U.S. commander: Afghan strategy needs change
The 8-year-old war in Afghanistan can still be won, but only with a revised strategy, the commander of U.S. and NATO forces said on Monday, announcing the conclusion of a long-awaited review that could see him seek more troops.
Officials gave no indication in public as to whether U.S. Army General Stanley McChrystal, who commands a force of more than 100,000 troops, would ask for still more reinforcements to carry out his new strategy.
The review is expected to spell out a completely revised approach to conducting the war, which Barack Obama considers the main foreign policy priority of his young U.S. presidency.
"The situation in Afghanistan is serious, but success is achievable and demands a revised implementation strategy, commitment and resolve, and increased unity of effort," McChrystal said in a statement announcing the review was ready.
McChrystal has been working on the review since Obama put him in charge of the war in June. He sent the classified document to the U.S. military's Central Command (CentCom) responsible for the Iraq and Afghanistan wars, and to NATO headquarters in Brussels.
Military officials say it contains no firm targets for troop strength, but it could form the basis for a decision within weeks on future deployments -- a politically fraught calculation that could mark a turning point in Obama's presidency.
The report comes at a time when Afghanistan is stuck in political limbo, with the outcome as yet unclear from a presidential election on August 20. Authorities were due later on Monday to issue fresh results.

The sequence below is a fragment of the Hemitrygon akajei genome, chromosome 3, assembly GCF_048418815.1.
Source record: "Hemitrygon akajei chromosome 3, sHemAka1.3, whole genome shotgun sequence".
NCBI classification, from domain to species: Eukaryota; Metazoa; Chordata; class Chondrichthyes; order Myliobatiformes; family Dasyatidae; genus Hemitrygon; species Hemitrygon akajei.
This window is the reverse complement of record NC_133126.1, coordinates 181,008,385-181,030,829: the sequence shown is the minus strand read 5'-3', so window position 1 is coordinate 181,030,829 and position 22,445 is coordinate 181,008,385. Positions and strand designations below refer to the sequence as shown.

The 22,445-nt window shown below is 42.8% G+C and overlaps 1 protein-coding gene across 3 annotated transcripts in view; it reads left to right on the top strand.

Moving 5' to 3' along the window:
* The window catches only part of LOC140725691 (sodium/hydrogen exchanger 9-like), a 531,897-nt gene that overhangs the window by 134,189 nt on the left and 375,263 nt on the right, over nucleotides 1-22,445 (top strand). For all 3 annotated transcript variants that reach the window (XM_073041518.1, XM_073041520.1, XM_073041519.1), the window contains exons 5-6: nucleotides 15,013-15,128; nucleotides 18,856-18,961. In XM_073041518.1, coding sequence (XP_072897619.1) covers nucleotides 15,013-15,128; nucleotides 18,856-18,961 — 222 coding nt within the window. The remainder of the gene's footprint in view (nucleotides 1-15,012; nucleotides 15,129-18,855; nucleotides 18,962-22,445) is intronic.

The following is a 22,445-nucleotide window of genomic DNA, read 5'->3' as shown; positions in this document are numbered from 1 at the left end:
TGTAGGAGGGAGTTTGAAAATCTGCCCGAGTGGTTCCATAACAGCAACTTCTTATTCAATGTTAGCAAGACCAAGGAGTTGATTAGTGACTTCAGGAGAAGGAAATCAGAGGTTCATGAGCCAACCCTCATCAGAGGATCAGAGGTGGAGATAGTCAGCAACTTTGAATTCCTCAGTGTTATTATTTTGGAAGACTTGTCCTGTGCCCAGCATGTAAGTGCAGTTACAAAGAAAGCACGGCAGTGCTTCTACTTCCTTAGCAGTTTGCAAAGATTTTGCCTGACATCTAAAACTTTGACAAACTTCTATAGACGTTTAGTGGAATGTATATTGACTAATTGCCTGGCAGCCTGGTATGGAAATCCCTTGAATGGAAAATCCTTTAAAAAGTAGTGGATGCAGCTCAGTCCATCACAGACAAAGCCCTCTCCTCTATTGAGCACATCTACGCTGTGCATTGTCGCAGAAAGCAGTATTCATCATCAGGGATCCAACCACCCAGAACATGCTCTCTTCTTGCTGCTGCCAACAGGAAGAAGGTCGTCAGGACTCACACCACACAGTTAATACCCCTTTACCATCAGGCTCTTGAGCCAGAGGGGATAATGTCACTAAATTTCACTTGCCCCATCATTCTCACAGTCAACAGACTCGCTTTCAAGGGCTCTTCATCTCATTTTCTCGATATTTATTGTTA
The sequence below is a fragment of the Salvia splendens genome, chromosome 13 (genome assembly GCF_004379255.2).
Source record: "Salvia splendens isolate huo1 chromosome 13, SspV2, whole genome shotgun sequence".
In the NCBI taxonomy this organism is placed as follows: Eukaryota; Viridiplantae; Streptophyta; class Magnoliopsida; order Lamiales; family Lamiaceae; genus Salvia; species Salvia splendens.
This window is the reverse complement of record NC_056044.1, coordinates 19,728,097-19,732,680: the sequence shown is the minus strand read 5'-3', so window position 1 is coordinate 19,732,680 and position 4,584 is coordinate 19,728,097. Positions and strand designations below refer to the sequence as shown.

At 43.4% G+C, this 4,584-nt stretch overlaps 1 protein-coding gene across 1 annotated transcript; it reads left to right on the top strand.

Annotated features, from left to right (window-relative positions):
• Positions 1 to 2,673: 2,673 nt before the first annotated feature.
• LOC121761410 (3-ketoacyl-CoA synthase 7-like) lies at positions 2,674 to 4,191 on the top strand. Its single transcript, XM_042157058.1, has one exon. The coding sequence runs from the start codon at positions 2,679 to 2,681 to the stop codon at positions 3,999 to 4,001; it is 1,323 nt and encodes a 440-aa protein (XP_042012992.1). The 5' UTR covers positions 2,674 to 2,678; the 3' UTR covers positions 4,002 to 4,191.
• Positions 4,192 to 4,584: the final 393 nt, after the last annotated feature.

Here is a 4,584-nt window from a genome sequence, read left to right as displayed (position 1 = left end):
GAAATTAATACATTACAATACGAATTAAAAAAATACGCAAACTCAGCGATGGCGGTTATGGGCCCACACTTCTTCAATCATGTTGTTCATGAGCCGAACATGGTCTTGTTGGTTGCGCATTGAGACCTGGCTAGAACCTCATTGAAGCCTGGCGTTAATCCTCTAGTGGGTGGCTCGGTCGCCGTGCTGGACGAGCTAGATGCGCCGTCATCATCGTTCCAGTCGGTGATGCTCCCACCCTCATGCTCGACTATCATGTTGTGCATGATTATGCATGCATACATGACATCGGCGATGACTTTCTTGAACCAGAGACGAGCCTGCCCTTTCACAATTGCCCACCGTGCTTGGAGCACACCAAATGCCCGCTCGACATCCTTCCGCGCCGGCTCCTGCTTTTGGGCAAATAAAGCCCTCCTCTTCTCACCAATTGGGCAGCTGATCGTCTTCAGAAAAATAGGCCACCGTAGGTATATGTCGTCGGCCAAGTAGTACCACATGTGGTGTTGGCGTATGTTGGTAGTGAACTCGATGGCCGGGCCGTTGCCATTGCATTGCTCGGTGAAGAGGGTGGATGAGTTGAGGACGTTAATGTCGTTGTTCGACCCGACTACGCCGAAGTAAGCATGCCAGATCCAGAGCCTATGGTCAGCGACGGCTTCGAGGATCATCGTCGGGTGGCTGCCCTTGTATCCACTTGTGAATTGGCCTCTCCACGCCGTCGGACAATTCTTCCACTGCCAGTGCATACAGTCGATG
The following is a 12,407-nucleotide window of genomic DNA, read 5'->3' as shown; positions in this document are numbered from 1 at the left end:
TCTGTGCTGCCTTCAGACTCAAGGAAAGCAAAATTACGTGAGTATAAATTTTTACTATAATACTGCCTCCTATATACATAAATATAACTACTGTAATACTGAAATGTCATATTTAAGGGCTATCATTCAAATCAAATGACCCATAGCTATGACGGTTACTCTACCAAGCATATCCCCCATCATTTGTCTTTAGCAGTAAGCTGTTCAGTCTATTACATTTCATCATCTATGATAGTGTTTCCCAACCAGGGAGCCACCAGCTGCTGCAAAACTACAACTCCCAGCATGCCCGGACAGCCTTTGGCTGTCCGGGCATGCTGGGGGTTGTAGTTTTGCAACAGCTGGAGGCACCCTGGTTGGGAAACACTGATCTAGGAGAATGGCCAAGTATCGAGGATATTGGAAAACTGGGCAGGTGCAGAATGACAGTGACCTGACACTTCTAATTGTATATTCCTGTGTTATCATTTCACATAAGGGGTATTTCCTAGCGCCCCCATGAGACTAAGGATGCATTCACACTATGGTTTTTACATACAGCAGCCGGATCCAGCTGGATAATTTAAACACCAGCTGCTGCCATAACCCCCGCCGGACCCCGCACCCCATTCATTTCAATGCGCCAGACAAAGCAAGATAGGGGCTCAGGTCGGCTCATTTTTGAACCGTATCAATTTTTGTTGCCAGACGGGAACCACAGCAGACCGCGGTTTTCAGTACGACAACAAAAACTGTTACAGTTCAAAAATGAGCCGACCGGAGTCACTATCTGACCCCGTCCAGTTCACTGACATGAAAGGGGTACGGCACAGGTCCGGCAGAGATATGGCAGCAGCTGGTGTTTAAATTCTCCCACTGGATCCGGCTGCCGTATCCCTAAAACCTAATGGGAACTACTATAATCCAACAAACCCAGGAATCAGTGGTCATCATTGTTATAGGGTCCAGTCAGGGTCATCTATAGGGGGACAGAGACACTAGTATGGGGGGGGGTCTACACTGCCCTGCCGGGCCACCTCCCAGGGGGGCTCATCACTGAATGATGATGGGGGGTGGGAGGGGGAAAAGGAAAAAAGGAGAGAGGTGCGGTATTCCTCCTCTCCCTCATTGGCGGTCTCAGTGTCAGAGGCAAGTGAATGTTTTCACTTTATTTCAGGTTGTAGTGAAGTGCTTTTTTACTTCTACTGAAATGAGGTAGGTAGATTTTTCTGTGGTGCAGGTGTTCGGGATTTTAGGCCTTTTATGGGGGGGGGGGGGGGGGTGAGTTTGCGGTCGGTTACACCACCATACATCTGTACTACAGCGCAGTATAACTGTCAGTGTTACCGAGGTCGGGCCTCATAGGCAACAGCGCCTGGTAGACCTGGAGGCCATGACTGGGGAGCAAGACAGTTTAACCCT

The 103,000 troops under McChrystal's command in Afghanistan, include 63,000 Americans, more than half of whom arrived this year as part of an escalation strategy begun under outgoing President George W. Bush and ramped up under Obama. The force is set to rise to 110,000 including 68,000 Americans by year's end.
Since taking command, McChrystal has adjusted the focus of Western forces from hunting down insurgents to trying to protect the Afghan population, borrowing in part from U.S. tactics in Iraq developed under CentCom commander General David Petraeus.
His review is expected to suggest concentrating forces in more heavily populated areas, and also stepping up efforts to train Afghan soldiers and police.
Speculation has swirled about whether McChrystal will conclude he needs still more troops, or whether U.S. commanders and political leaders would give them to him if he does.
The additional U.S. forces that have arrived so far have pushed out into formerly Taliban-held territory. Along with British troops, they have been taking by far the heaviest casualties of the war over the past two months.
Missing from the article, at some point the mission in Afghanistan switched from tiny forces assisting locals in fighting Taliban to yet another nation building, despite some experts claiming this would be a disaster, doesn't fit the terrain nor the primitive population of Afghanistan (even more primitive than Iraqis).